Over the past two years much attention has been focused on the Government’s efforts to renew the NHS, to bring it back to its founding principles of doctor and nurse led compassionate care. Progress has been made. This week it has been confirmed that there are now 7,000 fewer managers and 7,000 more frontline staff working in the NHS than there were in May 2010.
Running alongside this refocusing is another important part of the process of renewal that often goes unreported; the recognition that the medical frontline extends beyond hospitals and GPs surgeries, into people’s homes. Health and Care commissioning is increasingly being directed around the understanding that if different organisations work together to enable people’s wellbeing at home, many health problems cannot just be better treated, but can be prevented from developing at all.
The Draft Care and Support Bill, published last summer, enshrines this preventative principle in law. The Bill stipulates that all local authority care decisions should abide by a golden rule- that the promotion of an individual’s wellbeing is paramount. A further clause places a legal requirement on local authorities to integrate their social care and other community functions with NHS services.
The Draft Bill has now been scrutinised and praised for its focus on integrating services to promote wellbeing. A key suggestion is that commissioning rules should be changed to make it easier for NHS services and local authorities to have joint budgets. Ministers are now closely considering these recommendations before taking the Draft Bill onto the next stage.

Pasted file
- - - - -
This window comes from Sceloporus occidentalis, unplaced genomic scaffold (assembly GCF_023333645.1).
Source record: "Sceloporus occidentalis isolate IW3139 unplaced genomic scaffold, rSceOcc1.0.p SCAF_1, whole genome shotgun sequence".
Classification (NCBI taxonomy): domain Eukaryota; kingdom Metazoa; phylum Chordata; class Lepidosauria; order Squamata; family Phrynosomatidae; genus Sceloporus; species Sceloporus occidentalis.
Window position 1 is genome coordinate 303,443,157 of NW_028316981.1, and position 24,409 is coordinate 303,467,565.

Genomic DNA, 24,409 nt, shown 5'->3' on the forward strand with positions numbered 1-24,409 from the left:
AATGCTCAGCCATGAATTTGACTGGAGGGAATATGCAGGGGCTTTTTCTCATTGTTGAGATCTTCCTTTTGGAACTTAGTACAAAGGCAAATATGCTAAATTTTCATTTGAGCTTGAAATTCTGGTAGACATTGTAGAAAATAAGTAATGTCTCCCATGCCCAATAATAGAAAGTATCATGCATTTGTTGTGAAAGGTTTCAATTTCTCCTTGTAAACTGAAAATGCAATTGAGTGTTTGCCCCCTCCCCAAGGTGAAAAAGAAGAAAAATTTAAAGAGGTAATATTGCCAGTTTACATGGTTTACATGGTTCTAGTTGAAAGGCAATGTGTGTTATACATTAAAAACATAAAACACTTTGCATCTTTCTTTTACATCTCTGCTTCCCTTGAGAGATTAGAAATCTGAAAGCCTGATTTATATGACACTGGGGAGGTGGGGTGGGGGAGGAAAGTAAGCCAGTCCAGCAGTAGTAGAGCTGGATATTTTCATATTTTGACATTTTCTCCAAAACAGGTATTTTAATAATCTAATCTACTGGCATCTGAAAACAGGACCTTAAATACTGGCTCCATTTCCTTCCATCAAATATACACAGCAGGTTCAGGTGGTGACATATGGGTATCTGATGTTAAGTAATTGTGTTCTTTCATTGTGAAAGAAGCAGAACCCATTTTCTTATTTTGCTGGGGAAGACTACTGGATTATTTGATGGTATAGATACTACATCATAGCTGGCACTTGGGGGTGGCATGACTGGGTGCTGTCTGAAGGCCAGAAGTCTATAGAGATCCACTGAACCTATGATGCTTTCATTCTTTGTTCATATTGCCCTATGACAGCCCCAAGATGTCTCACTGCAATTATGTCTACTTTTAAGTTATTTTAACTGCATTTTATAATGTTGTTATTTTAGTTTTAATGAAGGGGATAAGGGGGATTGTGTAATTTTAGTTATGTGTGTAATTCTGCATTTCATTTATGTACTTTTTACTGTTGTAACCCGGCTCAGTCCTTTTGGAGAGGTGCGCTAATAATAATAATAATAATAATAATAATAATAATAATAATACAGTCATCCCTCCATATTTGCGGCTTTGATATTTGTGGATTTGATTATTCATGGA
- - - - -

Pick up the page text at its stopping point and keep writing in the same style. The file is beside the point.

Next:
As new legislation takes shape in Westminster, here in Cornwall we are already seeing the preventive approach to health and social care making a real difference. Changing Lives is a project that has brought the NHS, Cornwall Council, Age UK, Volunteer Cornwall and Peninsula Community Health together to work on joined-up services to improve people’s wellbeing. Early pathfinders run by the project are delivering exciting results, demonstrably improving the quality of life of vulnerable individuals and significantly reducing unplanned hospital admissions.
Good work is also being done by a new body established the Government – the Cornwall Health and Wellbeing Board. Representatives from Cornwall Council, the NHS, the Police and the local voluntary sector sit on the Board and work together to develop joint strategies to improve the health of local people. Actions planned by the Board cover a range of areas, from encouraging people to stay active to tackling fuel poverty.
If we are to build on this success it is essential that we elect the team of Cornwall Councillors who can use the 6% increase in Cornish NHS funding secured by my colleagues and I to positively drive forward improvements.
What more important goal could the new Cornwall Council have than working constructively with all those that are working hard, re-establishing for the twenty first century the founding NHS principle of free, compassionate care, delivered in the community and shaped around the needs of individuals and their families.